TIFF16 REVIEW: Souvenir [2016]

Score: 6/10 | ★ ★ ½


Rating: NR | Runtime: 90 minutes | Release Date: December 21st, 2016 (France)
Studio: Bonjour Pictures
Director(s): Bavo Defurne
Writer(s): Jacques Boon, Bavo Defurne & Yves Verbraeken

“Like ABBA but not so famous”

It starts with bubbles. So many bubbles rising slowly in liquid as the opening credits in script font flash onscreen. And when the camera finally pans out to see what it’s been that’s mesmerized us so? A glass of water with an Alka-Seltzer dropped in, of course. This is the humor director Bavo Defurne and his co-writers Jacques Boon and Yves Verbraeken infuse throughout their outside-the-box romance Souvenir. As it is the woman about to drink this concoction is hardly special: she lives alone, watches trivia game shows, and works at a pâté factory garnishing one pan after the next in blissful monotony and anonymity. Today is the day that all stops.

Liliane (Isabelle Huppert) has a secret no one has yet caught onto until a twenty-two year old boxer begins working at her job. Jean (Kévin Azaïs) recognizes her from somewhere, but it takes a couple days for the truth to register—and even then she denies it. You see, years ago there was a European Singer Competition in which a Frenchwoman came a whisker away from the top prize before a group of Swedes stole it away. She went by the name Laura and her famed tune was “Souvenir”. Like many minor celebrities, however, fame made way to a drinking problem and broken marriage. Unfortunately for her the latter was with her manager/composer Tony (Johan Leysen). Her career was done.

Jean makes the connection, telling her his father was always in love with her and his mother hated her for it—more of that subtle yet effective humor like the bubbles. One thing leads to another and this pronounced heir apparent to the light featherweight belt is cajoling Liliane into donning the Laura persona one more time for a benefit his family puts on. The press gets wind, anonymity disappears, and a whirlwind romance commences between she and the much younger Jean. You can just imagine what his mother thinks of her now. It’s also not everyday a father looks upon his son as a hero or a city at a has-been with the fervor necessary for an unlikely rebirth.

It sounds cute and it is. Puppy love ensues, old habits return, and the tumultuousness of being caught in the moment of fame risks destroying this amazing second chance at romance and artistic success. Everything progresses pretty much as you’d expect and both Huppert and Azaïs buy into their affair with a sweetness to stand the test of time as long as bitterness and spite don’t seep in the cracks. But this is all Souvenir is: cute. It’s whimsical enough to laugh every once in awhile and charming enough to invest in the character development if only to see the reactions of those caught on the periphery. The darkness alluded to, however, is nothing more than innocuous detail forgotten as soon as it’s introduced.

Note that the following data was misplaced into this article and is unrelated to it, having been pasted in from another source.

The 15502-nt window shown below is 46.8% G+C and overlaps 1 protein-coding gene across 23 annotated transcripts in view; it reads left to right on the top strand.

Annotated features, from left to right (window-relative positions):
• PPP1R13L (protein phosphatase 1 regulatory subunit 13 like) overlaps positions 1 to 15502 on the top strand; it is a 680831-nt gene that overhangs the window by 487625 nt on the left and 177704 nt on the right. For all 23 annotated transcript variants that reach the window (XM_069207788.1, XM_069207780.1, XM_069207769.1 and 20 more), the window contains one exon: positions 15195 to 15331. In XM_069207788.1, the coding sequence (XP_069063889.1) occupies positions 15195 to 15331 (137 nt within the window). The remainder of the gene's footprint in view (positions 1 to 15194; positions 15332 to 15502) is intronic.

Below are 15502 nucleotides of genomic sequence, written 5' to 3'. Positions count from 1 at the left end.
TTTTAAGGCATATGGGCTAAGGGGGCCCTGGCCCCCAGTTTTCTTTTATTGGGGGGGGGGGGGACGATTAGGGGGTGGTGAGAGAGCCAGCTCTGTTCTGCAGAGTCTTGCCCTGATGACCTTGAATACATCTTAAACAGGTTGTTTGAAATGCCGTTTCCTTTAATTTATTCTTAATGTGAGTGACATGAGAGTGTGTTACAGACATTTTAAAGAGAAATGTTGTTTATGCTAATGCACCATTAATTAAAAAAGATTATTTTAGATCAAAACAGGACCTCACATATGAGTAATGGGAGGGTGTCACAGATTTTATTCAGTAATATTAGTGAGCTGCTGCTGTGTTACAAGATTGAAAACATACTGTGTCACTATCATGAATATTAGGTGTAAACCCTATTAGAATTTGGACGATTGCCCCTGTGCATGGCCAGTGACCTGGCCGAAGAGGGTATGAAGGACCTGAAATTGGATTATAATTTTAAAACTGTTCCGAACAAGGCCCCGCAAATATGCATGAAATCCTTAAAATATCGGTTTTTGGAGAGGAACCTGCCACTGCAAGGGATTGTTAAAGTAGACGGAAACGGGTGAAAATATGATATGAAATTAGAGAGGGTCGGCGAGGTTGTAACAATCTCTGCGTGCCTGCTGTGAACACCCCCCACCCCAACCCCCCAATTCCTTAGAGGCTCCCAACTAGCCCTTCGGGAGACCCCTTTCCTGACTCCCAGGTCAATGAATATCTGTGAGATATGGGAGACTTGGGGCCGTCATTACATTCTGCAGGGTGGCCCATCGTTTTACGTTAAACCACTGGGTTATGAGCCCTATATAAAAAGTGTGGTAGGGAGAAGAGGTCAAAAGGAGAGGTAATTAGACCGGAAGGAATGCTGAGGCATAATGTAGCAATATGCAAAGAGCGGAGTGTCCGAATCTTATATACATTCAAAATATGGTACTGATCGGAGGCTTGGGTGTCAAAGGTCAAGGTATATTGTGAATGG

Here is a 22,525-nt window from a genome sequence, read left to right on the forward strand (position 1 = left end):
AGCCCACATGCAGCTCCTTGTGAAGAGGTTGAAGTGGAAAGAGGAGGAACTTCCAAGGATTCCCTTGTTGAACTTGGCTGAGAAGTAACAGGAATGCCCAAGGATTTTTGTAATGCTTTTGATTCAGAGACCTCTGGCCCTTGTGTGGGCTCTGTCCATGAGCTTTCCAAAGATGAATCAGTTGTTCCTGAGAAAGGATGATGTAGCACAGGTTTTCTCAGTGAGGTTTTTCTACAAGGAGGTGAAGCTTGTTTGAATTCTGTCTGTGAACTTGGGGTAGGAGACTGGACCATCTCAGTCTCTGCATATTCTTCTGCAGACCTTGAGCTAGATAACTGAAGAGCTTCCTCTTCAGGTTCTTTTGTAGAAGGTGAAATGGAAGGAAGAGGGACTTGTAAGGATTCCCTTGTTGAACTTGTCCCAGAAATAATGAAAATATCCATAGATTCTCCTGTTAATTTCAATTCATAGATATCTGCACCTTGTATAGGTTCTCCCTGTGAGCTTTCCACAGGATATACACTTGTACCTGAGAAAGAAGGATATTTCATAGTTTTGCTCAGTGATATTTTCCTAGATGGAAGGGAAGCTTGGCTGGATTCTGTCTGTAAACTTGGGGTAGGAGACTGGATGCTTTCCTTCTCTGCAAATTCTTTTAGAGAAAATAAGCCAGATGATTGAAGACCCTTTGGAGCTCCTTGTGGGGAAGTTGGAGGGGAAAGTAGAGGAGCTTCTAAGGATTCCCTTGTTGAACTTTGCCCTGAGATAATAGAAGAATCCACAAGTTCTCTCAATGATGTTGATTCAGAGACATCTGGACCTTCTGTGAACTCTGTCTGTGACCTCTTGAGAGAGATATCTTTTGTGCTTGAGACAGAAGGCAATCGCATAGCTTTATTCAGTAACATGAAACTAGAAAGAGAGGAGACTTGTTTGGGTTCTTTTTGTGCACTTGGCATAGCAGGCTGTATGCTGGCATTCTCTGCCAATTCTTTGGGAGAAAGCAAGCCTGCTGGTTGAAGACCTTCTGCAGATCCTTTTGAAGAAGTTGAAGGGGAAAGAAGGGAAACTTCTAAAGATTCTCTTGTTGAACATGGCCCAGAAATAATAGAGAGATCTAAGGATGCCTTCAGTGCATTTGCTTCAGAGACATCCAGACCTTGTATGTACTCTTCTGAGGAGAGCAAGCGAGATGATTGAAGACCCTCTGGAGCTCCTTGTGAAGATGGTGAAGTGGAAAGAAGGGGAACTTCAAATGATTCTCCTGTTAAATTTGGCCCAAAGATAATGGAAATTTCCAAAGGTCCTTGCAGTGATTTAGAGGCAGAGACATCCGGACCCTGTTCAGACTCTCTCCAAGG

There’s room to really delve into Liliane’s psyche and figure out what happened beyond the abbreviated “Behind the Music”-ready explanation that feels practiced and routine. I found it a missed opportunity because the why of her becoming a pâté decorator is infinitely more interesting than her comeback to the stage. What we receive instead are relationship issues augmented in their insanely fast development. Liliane is bouncing around so quickly that the frustration and anger bred feels as though it arrives from nowhere. It reminded me of the blown-out-of-proportion drama you’d see in a high school romance. The inevitable rift is formed from jealousy, ego, and immaturity. Perhaps her early fame stunted her growth?

If this is ultimately the message—that a sixty-year old can have the same maturity level as a twenty-year old who still lives at home with his parents—the film might be slighter than I originally thought. There are times when Azaïs’ Jean isn’t afraid to put his foot down in a way that doesn’t play as tantrum, but looking back I do remember myriad scenes of awkwardness where he leaves his coat on in her apartment and she flirts without receiving a response. Maybe it is merely two young souls falling in love with all the insecurities and optimistic fantasies of happily-ever-after wherein the age-gap can’t help but give pause. Is it worth it? Can it work? Does finding out out-weigh the potential sorrow?

With some nice feel-good moments and a couple crippling defeats, Defurne allows his characters to evolve despite the abbreviated run-time of 90-minutes. So while the relationship is half-baked to a point—hormones running wild—both Liliane and Jean are three-dimensional. We empathize with each misstep, their quick-tempered rejection of the other rapidly replaced by coy looks of forgiveness. And we appreciate their undying support for the other’s dreams even when they have given up hope in themselves. The songs are catchy, the romance sweetly intense, and the lack of meaty drama an intentional maneuver to keep things light. As a distraction from life’s inherent drama, you could do a lot worse.


photography:
courtesy of TIFF

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